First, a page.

There is no single way to play mahjong! Many similar yet different versions are played throughout the world. Attempts to modify the game have been undertaken by custom and practice in many Far Eastern nations, and even the British and the Americans thought they could do a better job than the game’s oriental originators.
In Europe, two rule sets prevail as far as organised events are concerned, thanks to the work of the World Mahjong Organisation (WMO) and the European Mahjong Association (EMA):
Modern Competition Rules (MCR) and Riichi Mahjong (RCR).
The origins of MCR are interesting in their own right. In 1998, mahjong was officially recognised in China as the “255th sport”, and to facilitate mutual participation by the many thousands (indeed millions) of players worldwide, the WMO consulted extensively among foremost experts of the game to achieve a harmonised rule set that would be used in the first World Championship. More than 400 potential scoring patterns were boiled down to the more manageable 81 that form the basis of the rule set now widely adopted throughout the world.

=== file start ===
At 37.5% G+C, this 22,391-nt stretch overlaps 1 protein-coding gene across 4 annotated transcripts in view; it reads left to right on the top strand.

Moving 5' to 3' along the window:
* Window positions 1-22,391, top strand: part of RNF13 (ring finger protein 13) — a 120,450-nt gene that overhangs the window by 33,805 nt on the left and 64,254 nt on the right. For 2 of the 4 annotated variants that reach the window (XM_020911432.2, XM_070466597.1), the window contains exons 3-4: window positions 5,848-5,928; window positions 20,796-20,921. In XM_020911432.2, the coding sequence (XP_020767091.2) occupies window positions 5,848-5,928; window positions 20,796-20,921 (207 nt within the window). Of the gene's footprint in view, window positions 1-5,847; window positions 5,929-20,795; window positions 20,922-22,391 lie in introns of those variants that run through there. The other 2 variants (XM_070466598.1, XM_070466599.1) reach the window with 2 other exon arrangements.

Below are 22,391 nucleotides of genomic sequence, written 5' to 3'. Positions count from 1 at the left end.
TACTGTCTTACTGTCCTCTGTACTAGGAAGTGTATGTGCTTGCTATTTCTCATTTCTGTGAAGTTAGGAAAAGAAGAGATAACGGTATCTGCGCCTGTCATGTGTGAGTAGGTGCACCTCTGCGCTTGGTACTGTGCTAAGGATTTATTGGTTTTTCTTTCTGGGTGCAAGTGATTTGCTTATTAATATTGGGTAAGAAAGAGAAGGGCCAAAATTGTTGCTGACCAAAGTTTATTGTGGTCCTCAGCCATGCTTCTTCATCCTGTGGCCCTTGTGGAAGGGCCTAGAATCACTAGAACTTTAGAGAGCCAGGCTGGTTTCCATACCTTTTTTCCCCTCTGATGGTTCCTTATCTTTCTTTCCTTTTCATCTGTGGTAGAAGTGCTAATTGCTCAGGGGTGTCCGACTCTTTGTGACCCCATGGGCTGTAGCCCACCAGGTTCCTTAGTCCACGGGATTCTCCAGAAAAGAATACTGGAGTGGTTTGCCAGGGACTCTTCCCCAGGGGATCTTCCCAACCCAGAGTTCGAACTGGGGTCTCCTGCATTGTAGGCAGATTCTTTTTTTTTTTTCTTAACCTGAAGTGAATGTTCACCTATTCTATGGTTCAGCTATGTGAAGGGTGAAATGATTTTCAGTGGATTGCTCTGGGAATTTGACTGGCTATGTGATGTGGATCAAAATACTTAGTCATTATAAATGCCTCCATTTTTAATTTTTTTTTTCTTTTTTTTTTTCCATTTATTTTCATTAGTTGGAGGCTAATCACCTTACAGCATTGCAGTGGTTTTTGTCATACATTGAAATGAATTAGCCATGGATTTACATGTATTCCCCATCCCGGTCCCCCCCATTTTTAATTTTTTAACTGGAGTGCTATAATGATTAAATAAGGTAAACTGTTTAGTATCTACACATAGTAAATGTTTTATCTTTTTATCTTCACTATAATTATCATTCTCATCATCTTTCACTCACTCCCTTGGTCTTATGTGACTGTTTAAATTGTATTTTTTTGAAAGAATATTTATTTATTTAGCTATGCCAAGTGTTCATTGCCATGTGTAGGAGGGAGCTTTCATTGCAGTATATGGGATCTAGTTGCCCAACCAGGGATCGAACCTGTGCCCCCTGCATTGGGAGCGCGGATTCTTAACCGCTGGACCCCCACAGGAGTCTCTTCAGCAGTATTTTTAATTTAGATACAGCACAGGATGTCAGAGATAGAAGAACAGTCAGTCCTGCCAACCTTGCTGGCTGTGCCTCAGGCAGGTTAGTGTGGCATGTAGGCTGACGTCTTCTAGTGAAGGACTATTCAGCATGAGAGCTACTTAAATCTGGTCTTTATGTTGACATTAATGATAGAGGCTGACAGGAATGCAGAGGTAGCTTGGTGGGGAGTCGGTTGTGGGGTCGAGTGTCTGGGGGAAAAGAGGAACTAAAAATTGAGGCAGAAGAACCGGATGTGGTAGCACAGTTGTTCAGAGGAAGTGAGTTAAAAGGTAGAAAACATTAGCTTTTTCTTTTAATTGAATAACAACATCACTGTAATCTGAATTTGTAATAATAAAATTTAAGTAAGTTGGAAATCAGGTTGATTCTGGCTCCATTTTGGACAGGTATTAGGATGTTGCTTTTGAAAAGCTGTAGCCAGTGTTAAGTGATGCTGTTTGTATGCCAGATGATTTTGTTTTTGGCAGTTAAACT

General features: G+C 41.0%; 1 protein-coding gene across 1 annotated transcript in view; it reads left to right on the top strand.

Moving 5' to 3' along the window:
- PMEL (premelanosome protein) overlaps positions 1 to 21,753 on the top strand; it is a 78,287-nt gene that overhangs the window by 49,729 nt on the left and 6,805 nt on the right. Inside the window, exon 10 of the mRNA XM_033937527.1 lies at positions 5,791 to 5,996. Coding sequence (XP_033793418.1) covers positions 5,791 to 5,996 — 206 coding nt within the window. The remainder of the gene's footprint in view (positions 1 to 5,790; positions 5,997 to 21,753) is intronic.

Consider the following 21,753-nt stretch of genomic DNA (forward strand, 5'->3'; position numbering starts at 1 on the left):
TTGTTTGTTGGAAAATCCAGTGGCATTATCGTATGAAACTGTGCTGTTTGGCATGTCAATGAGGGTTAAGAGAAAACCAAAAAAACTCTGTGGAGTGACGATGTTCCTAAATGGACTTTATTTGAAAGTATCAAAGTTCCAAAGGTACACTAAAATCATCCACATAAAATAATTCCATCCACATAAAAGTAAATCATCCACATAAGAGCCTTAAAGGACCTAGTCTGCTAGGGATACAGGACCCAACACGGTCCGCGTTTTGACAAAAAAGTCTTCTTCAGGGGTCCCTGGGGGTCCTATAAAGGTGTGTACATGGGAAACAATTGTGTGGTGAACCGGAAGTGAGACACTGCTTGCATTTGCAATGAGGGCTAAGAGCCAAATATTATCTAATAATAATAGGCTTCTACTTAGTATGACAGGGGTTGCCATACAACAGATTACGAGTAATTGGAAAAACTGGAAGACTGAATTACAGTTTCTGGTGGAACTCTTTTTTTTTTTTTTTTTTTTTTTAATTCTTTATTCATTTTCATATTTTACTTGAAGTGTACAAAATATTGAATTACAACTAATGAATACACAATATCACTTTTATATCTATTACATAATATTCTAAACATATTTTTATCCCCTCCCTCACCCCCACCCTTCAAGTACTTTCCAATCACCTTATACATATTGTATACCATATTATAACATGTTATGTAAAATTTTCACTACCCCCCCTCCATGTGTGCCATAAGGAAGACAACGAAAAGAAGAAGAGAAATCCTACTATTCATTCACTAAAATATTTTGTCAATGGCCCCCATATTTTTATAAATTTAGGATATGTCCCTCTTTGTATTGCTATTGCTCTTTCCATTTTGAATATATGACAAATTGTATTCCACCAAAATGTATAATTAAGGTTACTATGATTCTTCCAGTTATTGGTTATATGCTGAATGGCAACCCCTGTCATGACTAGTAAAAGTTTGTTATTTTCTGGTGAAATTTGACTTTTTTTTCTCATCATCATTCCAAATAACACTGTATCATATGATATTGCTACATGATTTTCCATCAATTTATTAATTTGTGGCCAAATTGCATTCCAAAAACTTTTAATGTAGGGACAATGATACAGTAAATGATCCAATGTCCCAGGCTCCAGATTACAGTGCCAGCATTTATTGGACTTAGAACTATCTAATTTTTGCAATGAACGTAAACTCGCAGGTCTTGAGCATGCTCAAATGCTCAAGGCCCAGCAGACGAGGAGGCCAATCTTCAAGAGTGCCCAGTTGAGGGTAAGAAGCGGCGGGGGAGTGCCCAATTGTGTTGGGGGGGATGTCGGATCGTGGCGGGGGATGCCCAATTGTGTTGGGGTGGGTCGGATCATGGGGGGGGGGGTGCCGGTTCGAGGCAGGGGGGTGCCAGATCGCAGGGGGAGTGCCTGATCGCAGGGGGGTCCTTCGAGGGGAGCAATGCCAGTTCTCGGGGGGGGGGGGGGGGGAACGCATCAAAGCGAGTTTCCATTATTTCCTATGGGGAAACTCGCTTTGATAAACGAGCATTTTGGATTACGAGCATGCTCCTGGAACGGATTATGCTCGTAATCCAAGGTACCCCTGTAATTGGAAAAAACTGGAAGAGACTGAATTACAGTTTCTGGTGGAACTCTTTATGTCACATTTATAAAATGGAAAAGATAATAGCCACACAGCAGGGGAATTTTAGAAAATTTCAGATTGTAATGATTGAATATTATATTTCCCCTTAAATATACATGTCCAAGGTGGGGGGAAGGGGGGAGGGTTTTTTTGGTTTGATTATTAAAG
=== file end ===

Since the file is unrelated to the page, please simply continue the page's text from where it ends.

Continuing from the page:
The success of that enterprise stimulated a similar effort, led this time by the European Association to harmonise the rules of Riich Mahjong where many regional differences had previously existed. In Riichi Mahjong, scoring options are fewer than in MCR, but the key differentiator of this fast-paced, (and some say, more exciting) game is the delicate balance that must be struck between attack (attempting to win the hand) and defence (avoiding being the player who allows an opponent to complete his hand). This leads to a game of fine judgement and tactical play that vary dramatically from hand to hand, and from situation to situation. This is the game most widely played in organised events in the UK. Groups of enthusiasts have sprung up in a variety of locations all around the country. Contact us to find a group near you, or to publicise your own group. Both MCR and Riichi formats are also supported in online play, on dedicated websites that automate dealing and scoring, run leagues and ladders, and various competitions from time to time. Mahjongtime, Tenho, Mahjongsoul and Ron2 are all examples. There is also a generic site, Mahjong&Friends, that enables the playing of any other set of mahjong rules but leaves the scoring, regulations and protocols up to the participants.
The growth in organised events in Europe in recent years has been spectacular. Inspection of the EMA website (mahjong-europe.org) reveals that as recently as in 2006, there were just half a dozen officially recognised competitions for MCR, and none for Riichi. By 2019 there were over seventy – evenly split between the two rule sets – including to date six European Championships for MCR and five for Riichi.
Below are the scoring patterns for Riichi and MCR. Remember you need a minimum of one Yaku in Riichi and 8 points in MCR to constitute a legitimate winning hand 🙂